The Humanity Group

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The Humanity Group | 3 Effective Strategies to Improve Employee Mental Health
In 2024, workplace mental health will continue to require attention and active prioritization by workplace leaders.
workplace, mental health, well-being, employee, employer
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Mar 06 2024

3 Effective Strategies to Improve Employee Mental Health

What Is Employee Mental Health?

Our individual psychological, emotional, and social well-being determines our ability to contribute and function as a healthy member of society. It’s no surprise then that poor mental health can contribute to a host of negative issues at home and work. While mental health challenges can include a diverse set of issues from grief and stress to burnout — diagnosable issues like depression have risen at alarming rates in the US, with double-digit increases post-COVID-19.  According to the CDC, nearly 20% of working Americans have reported having mental health issues and over 70% have reported having persistent feelings of stress and anxiety. These persistent mental health issues have also contributed to sharp rises in drug and alcohol abuse in the US.

These increases should be of particular concern to businesses. Numerous health agencies have documented a direct correlation between psychiatric disturbances and poor job performance. Most notably, mental illness can impact a worker’s ability to:

  • Handle time-sensitive pressures and multiple tasks
  • Concentrate or remember instructions
  • Maintain consistent energy throughout the day
  • Cooperate with coworkers or leadership staff
  • Positively interpret or handle negative feedback
  • Manage distractions or workplace stimuli

Over 40% of American workers say their jobs negatively contribute to their mental health and working women under 30 seem to bear the brunt of distress. Although mental health issues are increasingly becoming a part of workplace performance and safety, it’s still not a widely discussed topic in all organizations. That’s because, despite the wealth of information available on mental health, employees are not always willing to admit they are experiencing challenges. Many employees feel their concerns won’t be taken seriously or fear punitive action from their bosses.

According to the National Institute of Health, an employee’s willingness to share their mental health struggles with their managers was impacted by a variety of factors including gender and awareness of employee healthcare options. While these issues may seem employee-centric, the high cost of mental health challenges in workers are borne by employers.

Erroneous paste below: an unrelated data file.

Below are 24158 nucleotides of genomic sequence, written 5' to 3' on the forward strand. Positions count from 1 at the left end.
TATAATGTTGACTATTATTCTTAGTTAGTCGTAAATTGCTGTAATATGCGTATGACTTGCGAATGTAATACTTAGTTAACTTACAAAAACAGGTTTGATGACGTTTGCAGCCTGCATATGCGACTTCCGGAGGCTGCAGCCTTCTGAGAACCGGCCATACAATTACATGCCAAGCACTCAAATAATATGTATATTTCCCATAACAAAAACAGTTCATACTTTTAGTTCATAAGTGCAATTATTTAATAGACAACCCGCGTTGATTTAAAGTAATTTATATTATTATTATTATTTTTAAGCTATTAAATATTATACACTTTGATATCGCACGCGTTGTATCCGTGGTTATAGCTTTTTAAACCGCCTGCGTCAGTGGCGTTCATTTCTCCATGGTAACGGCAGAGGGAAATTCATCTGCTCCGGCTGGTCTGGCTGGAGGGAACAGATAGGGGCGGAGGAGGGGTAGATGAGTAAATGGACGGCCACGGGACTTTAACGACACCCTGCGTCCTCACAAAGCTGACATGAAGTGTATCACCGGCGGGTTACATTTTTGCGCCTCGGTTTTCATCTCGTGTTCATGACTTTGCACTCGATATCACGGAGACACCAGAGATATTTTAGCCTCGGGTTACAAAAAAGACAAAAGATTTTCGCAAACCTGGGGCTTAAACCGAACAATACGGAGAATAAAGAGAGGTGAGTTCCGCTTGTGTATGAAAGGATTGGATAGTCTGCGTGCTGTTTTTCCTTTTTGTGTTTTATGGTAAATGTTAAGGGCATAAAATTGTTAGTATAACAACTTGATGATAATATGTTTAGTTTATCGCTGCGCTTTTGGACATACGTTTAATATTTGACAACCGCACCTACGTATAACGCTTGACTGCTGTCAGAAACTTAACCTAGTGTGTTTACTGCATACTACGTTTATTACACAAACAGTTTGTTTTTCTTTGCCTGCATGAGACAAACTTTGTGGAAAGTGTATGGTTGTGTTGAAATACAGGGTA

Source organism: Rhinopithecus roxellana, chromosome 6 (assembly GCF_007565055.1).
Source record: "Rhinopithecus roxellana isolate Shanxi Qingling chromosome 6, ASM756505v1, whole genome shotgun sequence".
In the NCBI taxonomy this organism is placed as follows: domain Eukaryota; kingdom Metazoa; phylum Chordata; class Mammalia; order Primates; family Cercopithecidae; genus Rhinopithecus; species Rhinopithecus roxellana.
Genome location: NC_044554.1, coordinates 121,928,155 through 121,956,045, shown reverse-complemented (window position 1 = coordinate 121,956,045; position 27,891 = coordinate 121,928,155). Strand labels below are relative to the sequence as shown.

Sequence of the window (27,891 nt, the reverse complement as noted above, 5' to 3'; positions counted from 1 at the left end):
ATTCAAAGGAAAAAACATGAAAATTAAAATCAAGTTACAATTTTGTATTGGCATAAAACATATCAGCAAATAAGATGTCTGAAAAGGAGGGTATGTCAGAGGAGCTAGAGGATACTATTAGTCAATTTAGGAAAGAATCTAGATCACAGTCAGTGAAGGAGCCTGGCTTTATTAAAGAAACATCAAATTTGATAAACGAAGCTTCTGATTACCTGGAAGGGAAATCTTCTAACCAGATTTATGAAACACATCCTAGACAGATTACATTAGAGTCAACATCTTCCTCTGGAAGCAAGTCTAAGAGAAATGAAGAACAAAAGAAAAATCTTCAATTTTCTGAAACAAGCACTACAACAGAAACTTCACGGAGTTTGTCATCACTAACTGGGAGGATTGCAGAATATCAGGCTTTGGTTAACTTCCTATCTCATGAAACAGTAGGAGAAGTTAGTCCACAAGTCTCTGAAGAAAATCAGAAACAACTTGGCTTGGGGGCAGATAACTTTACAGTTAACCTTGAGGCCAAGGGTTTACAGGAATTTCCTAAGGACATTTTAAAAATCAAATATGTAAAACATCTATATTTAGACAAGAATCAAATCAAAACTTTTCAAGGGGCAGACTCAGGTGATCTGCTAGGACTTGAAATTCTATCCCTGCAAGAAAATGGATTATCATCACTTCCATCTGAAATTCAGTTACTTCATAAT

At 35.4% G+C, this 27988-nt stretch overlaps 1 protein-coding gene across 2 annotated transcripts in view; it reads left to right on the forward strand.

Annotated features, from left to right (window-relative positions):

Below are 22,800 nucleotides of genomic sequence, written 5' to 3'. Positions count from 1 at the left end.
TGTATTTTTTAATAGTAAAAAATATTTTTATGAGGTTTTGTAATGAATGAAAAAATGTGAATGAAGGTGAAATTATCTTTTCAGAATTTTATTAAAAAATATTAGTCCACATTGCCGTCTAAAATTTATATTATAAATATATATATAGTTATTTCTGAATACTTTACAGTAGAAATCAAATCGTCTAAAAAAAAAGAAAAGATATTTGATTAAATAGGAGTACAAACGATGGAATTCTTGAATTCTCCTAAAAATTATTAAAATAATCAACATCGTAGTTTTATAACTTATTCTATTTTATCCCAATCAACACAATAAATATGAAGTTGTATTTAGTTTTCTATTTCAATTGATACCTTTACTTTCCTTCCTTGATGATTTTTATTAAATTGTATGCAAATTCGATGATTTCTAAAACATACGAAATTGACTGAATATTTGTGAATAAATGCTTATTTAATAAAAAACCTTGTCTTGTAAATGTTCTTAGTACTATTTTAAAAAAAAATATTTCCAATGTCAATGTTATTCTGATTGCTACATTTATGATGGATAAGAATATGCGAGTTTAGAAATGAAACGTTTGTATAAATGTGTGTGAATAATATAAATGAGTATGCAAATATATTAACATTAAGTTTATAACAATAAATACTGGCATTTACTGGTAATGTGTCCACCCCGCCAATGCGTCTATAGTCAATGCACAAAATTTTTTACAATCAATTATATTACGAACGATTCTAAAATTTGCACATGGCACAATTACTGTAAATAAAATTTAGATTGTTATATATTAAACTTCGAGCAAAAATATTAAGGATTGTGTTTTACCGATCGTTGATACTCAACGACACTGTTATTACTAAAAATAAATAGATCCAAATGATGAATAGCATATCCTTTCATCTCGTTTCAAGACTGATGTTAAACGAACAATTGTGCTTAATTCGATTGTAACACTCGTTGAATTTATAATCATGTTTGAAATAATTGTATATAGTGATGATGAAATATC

The High Cost of Mental Illness

The World Health Organization estimates that depression and anxiety cost the global economy $1 trillion (US) each year predominantly from reduced productivity.  Employers experiencing high turnover rates, frequent call-outs, or lagging productivity should pay attention. These are key indicators that employees could be dealing with unspoken mental health challenges. 

In addition to the economic risk associated with poor mental health, many employers are forced to come to terms with the rising concerns of workplace violence. Workplace violence is defined as “any act or threat of physical violence, harassment, intimidation, or other threatening disruptive behavior” occurring to individuals at their place of work or in any location.”  Security professionals around the world conclude that one of the predominant issues behind the threat of workplace violence is someone experiencing mental health issues.

How Can Employers Support Mental Health in the Workplace?

CBS MoneyWatch reported ”difficult managers and a cutthroat work culture can take a steep toll on employees’ mental and physical health. Job factors such as low wages, discrimination, harassment, overwork, long commutes, and other factors can lead to chronic physical health conditions like heart disease and cancer as well as depression and anxiety, according to [one] study.”

Since over 60% of US Americans are in the workforce, it makes sense that employers can make significant contributions to the health and well-being of their workers. And, given the high rates of mental illness and their associated costs, creating effective policies and a positive corporate culture that addresses these issues, should be of primary importance to executives and human resource officers.